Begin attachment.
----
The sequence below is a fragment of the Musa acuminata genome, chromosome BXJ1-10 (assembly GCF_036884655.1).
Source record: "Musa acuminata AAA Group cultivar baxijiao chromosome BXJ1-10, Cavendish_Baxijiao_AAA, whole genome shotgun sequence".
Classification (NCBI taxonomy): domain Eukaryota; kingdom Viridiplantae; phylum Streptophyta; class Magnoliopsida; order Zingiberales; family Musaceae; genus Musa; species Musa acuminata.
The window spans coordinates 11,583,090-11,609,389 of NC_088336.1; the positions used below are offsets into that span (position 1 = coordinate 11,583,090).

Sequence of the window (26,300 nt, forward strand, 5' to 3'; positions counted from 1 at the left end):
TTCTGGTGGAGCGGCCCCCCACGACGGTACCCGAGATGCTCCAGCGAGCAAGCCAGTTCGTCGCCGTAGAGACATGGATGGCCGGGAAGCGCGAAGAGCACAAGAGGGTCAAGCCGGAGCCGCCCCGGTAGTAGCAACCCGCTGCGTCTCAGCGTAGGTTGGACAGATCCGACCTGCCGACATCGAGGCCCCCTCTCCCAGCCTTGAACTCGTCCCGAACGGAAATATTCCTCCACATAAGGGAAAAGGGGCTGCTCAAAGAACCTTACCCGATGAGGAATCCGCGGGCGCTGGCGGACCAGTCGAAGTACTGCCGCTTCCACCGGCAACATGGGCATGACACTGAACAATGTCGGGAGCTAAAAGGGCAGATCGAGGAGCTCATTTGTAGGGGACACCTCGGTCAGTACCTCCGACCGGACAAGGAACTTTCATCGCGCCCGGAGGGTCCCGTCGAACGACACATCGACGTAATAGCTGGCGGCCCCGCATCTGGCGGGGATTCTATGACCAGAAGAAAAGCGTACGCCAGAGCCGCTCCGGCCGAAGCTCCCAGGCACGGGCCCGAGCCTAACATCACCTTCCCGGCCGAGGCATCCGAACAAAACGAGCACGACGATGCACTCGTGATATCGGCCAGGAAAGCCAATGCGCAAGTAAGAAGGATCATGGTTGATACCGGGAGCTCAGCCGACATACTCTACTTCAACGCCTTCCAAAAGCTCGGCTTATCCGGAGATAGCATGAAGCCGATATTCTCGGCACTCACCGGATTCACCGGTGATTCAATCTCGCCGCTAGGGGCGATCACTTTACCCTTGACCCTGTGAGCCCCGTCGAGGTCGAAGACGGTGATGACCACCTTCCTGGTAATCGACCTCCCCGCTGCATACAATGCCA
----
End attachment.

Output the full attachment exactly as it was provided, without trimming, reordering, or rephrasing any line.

The sequence below is a fragment of the Musa acuminata genome, chromosome BXJ1-10 (assembly GCF_036884655.1).
Source record: "Musa acuminata AAA Group cultivar baxijiao chromosome BXJ1-10, Cavendish_Baxijiao_AAA, whole genome shotgun sequence".
Classification (NCBI taxonomy): domain Eukaryota; kingdom Viridiplantae; phylum Streptophyta; class Magnoliopsida; order Zingiberales; family Musaceae; genus Musa; species Musa acuminata.
The window spans coordinates 11,583,090-11,609,389 of NC_088336.1; the positions used below are offsets into that span (position 1 = coordinate 11,583,090).

Sequence of the window (26,300 nt, forward strand, 5' to 3'; positions counted from 1 at the left end):
TTCTGGTGGAGCGGCCCCCCACGACGGTACCCGAGATGCTCCAGCGAGCAAGCCAGTTCGTCGCCGTAGAGACATGGATGGCCGGGAAGCGCGAAGAGCACAAGAGGGTCAAGCCGGAGCCGCCCCGGTAGTAGCAACCCGCTGCGTCTCAGCGTAGGTTGGACAGATCCGACCTGCCGACATCGAGGCCCCCTCTCCCAGCCTTGAACTCGTCCCGAACGGAAATATTCCTCCACATAAGGGAAAAGGGGCTGCTCAAAGAACCTTACCCGATGAGGAATCCGCGGGCGCTGGCGGACCAGTCGAAGTACTGCCGCTTCCACCGGCAACATGGGCATGACACTGAACAATGTCGGGAGCTAAAAGGGCAGATCGAGGAGCTCATTTGTAGGGGACACCTCGGTCAGTACCTCCGACCGGACAAGGAACTTTCATCGCGCCCGGAGGGTCCCGTCGAACGACACATCGACGTAATAGCTGGCGGCCCCGCATCTGGCGGGGATTCTATGACCAGAAGAAAAGCGTACGCCAGAGCCGCTCCGGCCGAAGCTCCCAGGCACGGGCCCGAGCCTAACATCACCTTCCCGGCCGAGGCATCCGAACAAAACGAGCACGACGATGCACTCGTGATATCGGCCAGGAAAGCCAATGCGCAAGTAAGAAGGATCATGGTTGATACCGGGAGCTCAGCCGACATACTCTACTTCAACGCCTTCCAAAAGCTCGGCTTATCCGGAGATAGCATGAAGCCGATATTCTCGGCACTCACCGGATTCACCGGTGATTCAATCTCGCCGCTAGGGGCGATCACTTTACCCTTGACCCTGTGAGCCCCGTCGAGGTCGAAGACGGTGATGACCACCTTCCTGGTAATCGACCTCCCCGCTGCATACAATGCCA